Some eight months into the COVID-19 pandemic, much of the global focus still revolves around vaccine development. But now, as several candidates approach the finish line, the vaccine supply chain and manufacturing is set to become a focal point in the global distribution effort.
While some drugmakers have been set back by the challenge of manufacturing enough doses to keep up with demand, New Jersey’s Johnson & Johnson thought ahead. Leaning on its years of experience, the drugmaker is well on its way to producing 1 billion doses of its COVID-19 vaccine in 2021 and is looking ahead to 2022, said Paul Lefebvre, VP of strategic initiatives and COVID-19 vaccine supply chain at J&J’s Janssen unit, in an interview.
While no one could have predicted the scope of the COVID-19 pandemic, J&J had systems in place to grapple with the unprecedented event—the same crisis strategies, in fact, it leveraged in response to Hurricane Maria in 2017, Lefebvre said.
The company also has plenty of experience in launching new drugs, a resume that would help in the event of a global rollout for the vaccine. Meanwhile, J&J’s business continuity plans are helping to stabilize J&J’s overall supply chains, “which is really managing [the] crisis,” Lefebvre added.
Now, as the end of the year looms and J&J’s shot pushes through the final leg of its clinical run, the drugmaker has racked up a global cadre of manufacturers and packagers, teeing up the company to make good on its goal to deliver 1 billion shot doses per year in 2021, Lefebvre said.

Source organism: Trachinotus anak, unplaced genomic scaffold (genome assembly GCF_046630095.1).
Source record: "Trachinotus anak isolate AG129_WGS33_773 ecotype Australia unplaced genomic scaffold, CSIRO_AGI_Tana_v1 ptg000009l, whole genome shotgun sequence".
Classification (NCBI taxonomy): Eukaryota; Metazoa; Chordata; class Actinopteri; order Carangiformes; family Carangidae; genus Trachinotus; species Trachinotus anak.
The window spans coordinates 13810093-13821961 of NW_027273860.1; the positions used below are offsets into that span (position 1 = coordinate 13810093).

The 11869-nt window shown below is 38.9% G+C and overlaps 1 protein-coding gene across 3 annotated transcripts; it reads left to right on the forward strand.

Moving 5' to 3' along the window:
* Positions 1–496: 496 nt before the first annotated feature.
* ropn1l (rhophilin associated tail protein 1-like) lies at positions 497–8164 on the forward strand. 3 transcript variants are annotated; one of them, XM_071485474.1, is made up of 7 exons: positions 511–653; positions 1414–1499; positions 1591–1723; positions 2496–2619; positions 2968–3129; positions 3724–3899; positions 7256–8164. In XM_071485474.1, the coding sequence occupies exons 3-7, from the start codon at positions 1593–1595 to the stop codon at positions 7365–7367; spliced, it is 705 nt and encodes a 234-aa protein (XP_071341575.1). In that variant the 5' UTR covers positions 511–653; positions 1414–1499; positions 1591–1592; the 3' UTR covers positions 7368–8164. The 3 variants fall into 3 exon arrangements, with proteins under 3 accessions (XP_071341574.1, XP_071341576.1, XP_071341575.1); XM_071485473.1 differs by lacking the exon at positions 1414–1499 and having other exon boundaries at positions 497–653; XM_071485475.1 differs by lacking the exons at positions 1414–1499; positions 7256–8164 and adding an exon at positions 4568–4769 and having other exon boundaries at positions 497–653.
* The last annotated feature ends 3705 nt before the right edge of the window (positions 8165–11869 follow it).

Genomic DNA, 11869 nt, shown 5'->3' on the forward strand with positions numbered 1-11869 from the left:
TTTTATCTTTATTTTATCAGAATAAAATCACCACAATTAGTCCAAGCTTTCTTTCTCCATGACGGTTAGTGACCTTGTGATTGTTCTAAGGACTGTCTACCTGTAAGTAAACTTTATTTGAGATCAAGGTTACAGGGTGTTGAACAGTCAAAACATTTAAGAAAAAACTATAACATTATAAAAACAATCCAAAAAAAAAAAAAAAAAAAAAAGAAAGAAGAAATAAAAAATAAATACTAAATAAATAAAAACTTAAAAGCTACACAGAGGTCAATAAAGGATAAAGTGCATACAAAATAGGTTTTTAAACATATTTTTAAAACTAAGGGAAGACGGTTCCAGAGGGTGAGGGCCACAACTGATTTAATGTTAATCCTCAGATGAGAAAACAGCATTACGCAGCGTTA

Back in April, J&J signed on New Jersey-based CDMO Catalent to lock down manufacturing capacity at its Bloomington, Indiana plant, where the manufacturer has set the goal to hit a 24/7 manufacturing schedule by January. And in July, Maryland’s Emergent Biosolutions joined the fold, inking a five-year pact to churn out drug substance.
Those manufacturing pacts, alongside a deal with Michigan’s Grand River Aseptic Manufacturing (GRAM), should help J&J meet its 100 million dose supply order with the U.S., penned in August for $1 billion, or $10 per dose. At this stage, contracts with Emergent, Catalent and PCI Pharma Services—on the hook for packaging work—are “full bore up and going” and “operational in terms of activities to achieve the tech transfers and start manufacturing according to our timeline,” Lefebvre said.
Elsewhere, J&J is relying on its own sites in Europe to make drug substance, while Catalent tackles fill-finish duties at its Anagni, Italy, plant. J&J just this week finalized a deal to provide up to 200 million doses to Europe, with the option to sell another 200 million shots at a later date should the vaccine pass muster in clinical trials. Separately, J&J is shipping 30 million doses to the U.K.
The drugmaker also recently teamed up with Aspen Pharmacare to manufacture J&J’s vaccine at its facility in Port Elizabeth, South Africa, and Biological E in August agreed to manufacture the shot in India. A week after that deal was announced, Biological E snapped up a 39,000-square-foot facility from Akorn India—potentially adding more than 165 million doses to the drugmaker’s annual capacity.